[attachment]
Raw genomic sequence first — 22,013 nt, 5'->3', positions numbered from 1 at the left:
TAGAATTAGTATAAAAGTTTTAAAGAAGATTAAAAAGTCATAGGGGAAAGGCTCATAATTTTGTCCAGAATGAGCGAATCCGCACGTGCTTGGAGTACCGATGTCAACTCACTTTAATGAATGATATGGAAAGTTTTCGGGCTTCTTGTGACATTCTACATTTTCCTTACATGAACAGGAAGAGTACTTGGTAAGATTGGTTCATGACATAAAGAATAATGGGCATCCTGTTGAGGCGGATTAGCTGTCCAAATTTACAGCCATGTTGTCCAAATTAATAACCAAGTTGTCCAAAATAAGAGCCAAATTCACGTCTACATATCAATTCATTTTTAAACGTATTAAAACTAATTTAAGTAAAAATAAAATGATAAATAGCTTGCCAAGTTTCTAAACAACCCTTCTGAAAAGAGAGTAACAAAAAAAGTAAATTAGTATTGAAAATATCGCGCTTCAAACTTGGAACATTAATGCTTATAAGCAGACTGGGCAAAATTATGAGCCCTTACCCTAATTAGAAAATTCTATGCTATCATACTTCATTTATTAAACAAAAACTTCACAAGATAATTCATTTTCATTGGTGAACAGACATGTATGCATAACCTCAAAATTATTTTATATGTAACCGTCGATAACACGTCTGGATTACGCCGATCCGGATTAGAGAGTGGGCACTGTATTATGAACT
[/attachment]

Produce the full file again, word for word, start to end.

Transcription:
Raw genomic sequence first — 22,013 nt, 5'->3', positions numbered from 1 at the left:
TAGAATTAGTATAAAAGTTTTAAAGAAGATTAAAAAGTCATAGGGGAAAGGCTCATAATTTTGTCCAGAATGAGCGAATCCGCACGTGCTTGGAGTACCGATGTCAACTCACTTTAATGAATGATATGGAAAGTTTTCGGGCTTCTTGTGACATTCTACATTTTCCTTACATGAACAGGAAGAGTACTTGGTAAGATTGGTTCATGACATAAAGAATAATGGGCATCCTGTTGAGGCGGATTAGCTGTCCAAATTTACAGCCATGTTGTCCAAATTAATAACCAAGTTGTCCAAAATAAGAGCCAAATTCACGTCTACATATCAATTCATTTTTAAACGTATTAAAACTAATTTAAGTAAAAATAAAATGATAAATAGCTTGCCAAGTTTCTAAACAACCCTTCTGAAAAGAGAGTAACAAAAAAAGTAAATTAGTATTGAAAATATCGCGCTTCAAACTTGGAACATTAATGCTTATAAGCAGACTGGGCAAAATTATGAGCCCTTACCCTAATTAGAAAATTCTATGCTATCATACTTCATTTATTAAACAAAAACTTCACAAGATAATTCATTTTCATTGGTGAACAGACATGTATGCATAACCTCAAAATTATTTTATATGTAACCGTCGATAACACGTCTGGATTACGCCGATCCGGATTAGAGAGTGGGCACTGTATTATGAACT